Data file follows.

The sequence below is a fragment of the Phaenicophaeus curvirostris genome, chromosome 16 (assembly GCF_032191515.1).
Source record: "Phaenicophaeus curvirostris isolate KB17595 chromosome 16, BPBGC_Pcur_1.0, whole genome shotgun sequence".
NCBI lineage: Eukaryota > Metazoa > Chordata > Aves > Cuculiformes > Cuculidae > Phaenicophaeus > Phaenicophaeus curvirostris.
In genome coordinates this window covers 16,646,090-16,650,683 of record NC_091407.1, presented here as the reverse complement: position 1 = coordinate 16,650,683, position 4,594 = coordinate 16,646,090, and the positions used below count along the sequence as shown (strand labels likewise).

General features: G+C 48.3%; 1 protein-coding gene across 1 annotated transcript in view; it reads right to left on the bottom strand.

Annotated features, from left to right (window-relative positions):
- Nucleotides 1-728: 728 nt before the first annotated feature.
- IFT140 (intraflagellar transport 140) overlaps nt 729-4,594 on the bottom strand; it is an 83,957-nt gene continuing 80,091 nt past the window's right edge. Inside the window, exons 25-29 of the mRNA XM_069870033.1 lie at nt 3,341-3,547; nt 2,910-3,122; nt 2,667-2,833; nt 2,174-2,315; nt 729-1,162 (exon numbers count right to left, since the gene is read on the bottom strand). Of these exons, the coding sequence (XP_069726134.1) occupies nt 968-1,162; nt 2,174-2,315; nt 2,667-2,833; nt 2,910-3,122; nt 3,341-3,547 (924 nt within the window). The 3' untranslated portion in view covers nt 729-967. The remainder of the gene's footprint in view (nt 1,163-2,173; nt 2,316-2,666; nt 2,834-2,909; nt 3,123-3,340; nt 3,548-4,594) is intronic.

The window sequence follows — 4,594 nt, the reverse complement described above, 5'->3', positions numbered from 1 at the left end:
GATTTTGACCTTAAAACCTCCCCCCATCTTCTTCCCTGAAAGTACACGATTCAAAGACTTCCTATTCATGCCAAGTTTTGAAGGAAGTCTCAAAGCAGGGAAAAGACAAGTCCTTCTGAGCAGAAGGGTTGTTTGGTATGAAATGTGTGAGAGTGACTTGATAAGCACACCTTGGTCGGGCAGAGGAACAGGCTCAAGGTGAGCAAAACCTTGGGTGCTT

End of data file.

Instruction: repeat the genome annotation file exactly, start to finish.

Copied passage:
The sequence below is a fragment of the Phaenicophaeus curvirostris genome, chromosome 16 (assembly GCF_032191515.1).
Source record: "Phaenicophaeus curvirostris isolate KB17595 chromosome 16, BPBGC_Pcur_1.0, whole genome shotgun sequence".
NCBI lineage: Eukaryota > Metazoa > Chordata > Aves > Cuculiformes > Cuculidae > Phaenicophaeus > Phaenicophaeus curvirostris.
In genome coordinates this window covers 16,646,090-16,650,683 of record NC_091407.1, presented here as the reverse complement: position 1 = coordinate 16,650,683, position 4,594 = coordinate 16,646,090, and the positions used below count along the sequence as shown (strand labels likewise).

General features: G+C 48.3%; 1 protein-coding gene across 1 annotated transcript in view; it reads right to left on the bottom strand.

Annotated features, from left to right (window-relative positions):
- Nucleotides 1-728: 728 nt before the first annotated feature.
- IFT140 (intraflagellar transport 140) overlaps nt 729-4,594 on the bottom strand; it is an 83,957-nt gene continuing 80,091 nt past the window's right edge. Inside the window, exons 25-29 of the mRNA XM_069870033.1 lie at nt 3,341-3,547; nt 2,910-3,122; nt 2,667-2,833; nt 2,174-2,315; nt 729-1,162 (exon numbers count right to left, since the gene is read on the bottom strand). Of these exons, the coding sequence (XP_069726134.1) occupies nt 968-1,162; nt 2,174-2,315; nt 2,667-2,833; nt 2,910-3,122; nt 3,341-3,547 (924 nt within the window). The 3' untranslated portion in view covers nt 729-967. The remainder of the gene's footprint in view (nt 1,163-2,173; nt 2,316-2,666; nt 2,834-2,909; nt 3,123-3,340; nt 3,548-4,594) is intronic.

The window sequence follows — 4,594 nt, the reverse complement described above, 5'->3', positions numbered from 1 at the left end:
GATTTTGACCTTAAAACCTCCCCCCATCTTCTTCCCTGAAAGTACACGATTCAAAGACTTCCTATTCATGCCAAGTTTTGAAGGAAGTCTCAAAGCAGGGAAAAGACAAGTCCTTCTGAGCAGAAGGGTTGTTTGGTATGAAATGTGTGAGAGTGACTTGATAAGCACACCTTGGTCGGGCAGAGGAACAGGCTCAAGGTGAGCAAAACCTTGGGTGCTT